Motor Sport’s long-term test-car, my Ford Sierra EFi XR4 x 4 (not a Sapphire booted saloon as illustrated in the January issue, but a five-door Hatchback) has now completed 5000 miles, with very little to report. Having had very good service from three previous XR4 x 4s, I look forward to similar reliability from this September 1990, startlingly bright Tasman blue, 2-litre Sierra. The body shape being virtually unchanged, if I am mistaken for a rubber goods rep or whatever, so be it…
In my previous reference to this new test-car (January, p37) I said I was disappointed to discover that it did not have the 16-valve twin-cam engine. I was wrong in this, because the 2.0 multiple-valve DOHC engine is not intended for the Sierra, but the new Escort, later this year. How has the 8-valve Sierra shaped up so far? It has a fierce clutch and notchy lower-gear engagement like the bigger-engined cars, unless care is taken. The formerly efficient front-door ‘keeps’ are defeated on the new car by a slight hill, making exit uncomfortable, and it seems odd that, on a car with good anti-theft locks and number-stencilled glass, the wheel-nuts are no longer of the anti-thief kind, although surely anyone out to steal Ford wheels would have armed himself with the necessary removal socket, anyway? The driver’s door continues to shut indifferently, but at the free service the loose rear interior lamp was rectified easily.
At 3300 miles the n/s front Uniroyal began to slowly deflate, but got us home. The local NTC depot pronounced it the result of impact damage and put on the spare. I did not recall such an incident and the Uniroyal people have willingly agreed to examine the faulty tyre. To replace it, as no Uniroyal, Michelin (in which I have faith), or Avon (good, and British) tyres were in stock, I was supplied with a Dunlop SP Sport D8, price £94.25, or considerably more than a Dunlop Formula Ford racing tyre. The next problem was an iced-up screen-wash bottle, at the start of the Great February Freeze-up. A £2.00 refill with anti-freeze failed to cure it and with the M40 ahead, I sought a Ford Dealer. The Witney Motor Co obligingly unthawed things in their workshop at a charge of £10, while I sheltered in their waiting-room, the TV screen depicting actors engaged in fatuous games, no doubt for high fees, while the rest of the world went about its wintry work! I set out again rejoicing in full vision. But only for three miles! It seems that the abnormally low temperature had caught out many vehicles, and I had a miserable Motorway run.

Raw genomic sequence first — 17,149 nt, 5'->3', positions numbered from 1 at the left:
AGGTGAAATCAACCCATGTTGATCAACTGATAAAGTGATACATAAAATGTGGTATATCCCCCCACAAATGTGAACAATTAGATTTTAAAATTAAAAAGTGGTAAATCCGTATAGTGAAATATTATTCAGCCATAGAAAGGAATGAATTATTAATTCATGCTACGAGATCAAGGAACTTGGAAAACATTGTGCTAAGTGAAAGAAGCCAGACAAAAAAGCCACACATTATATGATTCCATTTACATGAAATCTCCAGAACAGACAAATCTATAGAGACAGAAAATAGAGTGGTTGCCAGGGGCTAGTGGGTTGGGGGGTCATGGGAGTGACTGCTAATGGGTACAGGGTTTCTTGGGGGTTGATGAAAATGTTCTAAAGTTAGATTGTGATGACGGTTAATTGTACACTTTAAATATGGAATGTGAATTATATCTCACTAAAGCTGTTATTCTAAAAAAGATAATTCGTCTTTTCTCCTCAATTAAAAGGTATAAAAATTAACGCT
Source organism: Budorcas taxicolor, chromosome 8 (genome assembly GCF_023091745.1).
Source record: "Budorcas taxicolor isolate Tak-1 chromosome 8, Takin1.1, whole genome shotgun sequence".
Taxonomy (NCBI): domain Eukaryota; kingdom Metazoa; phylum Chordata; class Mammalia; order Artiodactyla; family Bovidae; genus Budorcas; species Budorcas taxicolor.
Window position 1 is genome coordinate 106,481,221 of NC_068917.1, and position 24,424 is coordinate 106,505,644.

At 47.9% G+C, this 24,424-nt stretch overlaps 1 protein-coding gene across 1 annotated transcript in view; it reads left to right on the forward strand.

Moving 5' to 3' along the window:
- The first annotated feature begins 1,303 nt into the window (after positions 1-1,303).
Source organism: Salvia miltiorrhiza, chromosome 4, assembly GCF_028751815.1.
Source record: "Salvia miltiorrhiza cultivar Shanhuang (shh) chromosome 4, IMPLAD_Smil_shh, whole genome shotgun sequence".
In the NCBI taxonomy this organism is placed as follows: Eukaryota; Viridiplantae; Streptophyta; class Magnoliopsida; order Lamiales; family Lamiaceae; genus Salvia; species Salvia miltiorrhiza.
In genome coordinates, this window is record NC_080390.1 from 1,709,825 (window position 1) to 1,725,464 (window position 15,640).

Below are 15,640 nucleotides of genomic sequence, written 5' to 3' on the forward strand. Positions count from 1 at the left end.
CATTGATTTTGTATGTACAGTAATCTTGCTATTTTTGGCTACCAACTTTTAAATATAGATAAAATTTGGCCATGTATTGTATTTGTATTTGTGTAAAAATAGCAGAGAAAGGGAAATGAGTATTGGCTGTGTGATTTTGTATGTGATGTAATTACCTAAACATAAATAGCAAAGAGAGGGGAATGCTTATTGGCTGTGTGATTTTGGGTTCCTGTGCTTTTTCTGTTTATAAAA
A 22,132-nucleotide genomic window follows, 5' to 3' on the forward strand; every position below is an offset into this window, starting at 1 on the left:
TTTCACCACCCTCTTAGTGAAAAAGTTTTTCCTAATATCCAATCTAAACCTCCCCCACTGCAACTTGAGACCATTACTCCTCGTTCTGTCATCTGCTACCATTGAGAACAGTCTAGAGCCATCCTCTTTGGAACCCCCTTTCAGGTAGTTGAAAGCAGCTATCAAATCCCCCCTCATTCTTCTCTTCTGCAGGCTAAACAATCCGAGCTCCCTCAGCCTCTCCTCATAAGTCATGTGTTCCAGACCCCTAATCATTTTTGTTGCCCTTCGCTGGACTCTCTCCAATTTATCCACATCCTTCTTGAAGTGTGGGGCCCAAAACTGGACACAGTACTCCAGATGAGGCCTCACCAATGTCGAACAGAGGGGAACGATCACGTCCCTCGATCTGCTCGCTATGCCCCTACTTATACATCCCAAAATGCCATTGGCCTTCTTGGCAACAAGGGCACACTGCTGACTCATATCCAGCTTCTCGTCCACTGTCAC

It does seem odd, though, that the washbottle cannot be placed in the hottest part of the under-bonnet space, so that antifreeze would be required only to safeguard pipes and jets; I understand the problem is exacerbated on the Ford because part of the wash-bottle hangs down below the n/s wing.. Next day the Kingston Ford Agent confirmed that there was really no cure. For the return journey I equipped myself with a garden-squirt. However, in such conditions 4WD and ABS were invaluable, when 2WD cars were coming to a standstill up every slight gradient which had been thoughtlessly left ungritted, such as at the approach to the N Circular roundabout. Back home, the grip of Ford 4×4 plus Uniroyal Rally treads made it possible to restart on my ice-covered drive, which has defeated most 2WD cars under such conditions no matter how long and fast the run-in. In normal driving, like a Yuppie rather than a pseudo rally-driver, (but perhaps a Yuppie in a Sierra is a contradiction in terms?) the economy of modern 2-litre fuel-injected engines is reflected by mpg figures of 30mpg, of unleaded petrol, and in 3575 miles since the first service top-up the dip-stick shows no oil required. So far, so very good. Another report at 20,000 miles? — WB